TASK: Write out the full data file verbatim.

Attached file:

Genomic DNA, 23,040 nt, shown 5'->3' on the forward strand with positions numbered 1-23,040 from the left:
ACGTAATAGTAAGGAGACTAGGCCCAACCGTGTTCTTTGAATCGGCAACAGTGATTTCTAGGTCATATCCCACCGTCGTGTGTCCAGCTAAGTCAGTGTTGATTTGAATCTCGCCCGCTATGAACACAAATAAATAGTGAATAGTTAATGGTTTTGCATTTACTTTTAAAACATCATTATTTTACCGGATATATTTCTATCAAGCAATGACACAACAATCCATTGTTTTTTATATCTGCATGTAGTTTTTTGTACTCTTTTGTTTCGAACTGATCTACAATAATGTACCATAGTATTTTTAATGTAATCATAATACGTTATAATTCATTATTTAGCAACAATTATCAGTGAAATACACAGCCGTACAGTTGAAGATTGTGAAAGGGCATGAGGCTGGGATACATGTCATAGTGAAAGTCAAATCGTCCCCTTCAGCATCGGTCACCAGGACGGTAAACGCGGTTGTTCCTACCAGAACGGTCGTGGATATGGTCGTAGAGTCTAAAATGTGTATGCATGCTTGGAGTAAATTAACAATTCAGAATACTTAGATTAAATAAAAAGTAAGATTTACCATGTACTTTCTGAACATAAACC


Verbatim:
Genomic DNA, 23,040 nt, shown 5'->3' on the forward strand with positions numbered 1-23,040 from the left:
ACGTAATAGTAAGGAGACTAGGCCCAACCGTGTTCTTTGAATCGGCAACAGTGATTTCTAGGTCATATCCCACCGTCGTGTGTCCAGCTAAGTCAGTGTTGATTTGAATCTCGCCCGCTATGAACACAAATAAATAGTGAATAGTTAATGGTTTTGCATTTACTTTTAAAACATCATTATTTTACCGGATATATTTCTATCAAGCAATGACACAACAATCCATTGTTTTTTATATCTGCATGTAGTTTTTTGTACTCTTTTGTTTCGAACTGATCTACAATAATGTACCATAGTATTTTTAATGTAATCATAATACGTTATAATTCATTATTTAGCAACAATTATCAGTGAAATACACAGCCGTACAGTTGAAGATTGTGAAAGGGCATGAGGCTGGGATACATGTCATAGTGAAAGTCAAATCGTCCCCTTCAGCATCGGTCACCAGGACGGTAAACGCGGTTGTTCCTACCAGAACGGTCGTGGATATGGTCGTAGAGTCTAAAATGTGTATGCATGCTTGGAGTAAATTAACAATTCAGAATACTTAGATTAAATAAAAAGTAAGATTTACCATGTACTTTCTGAACATAAACC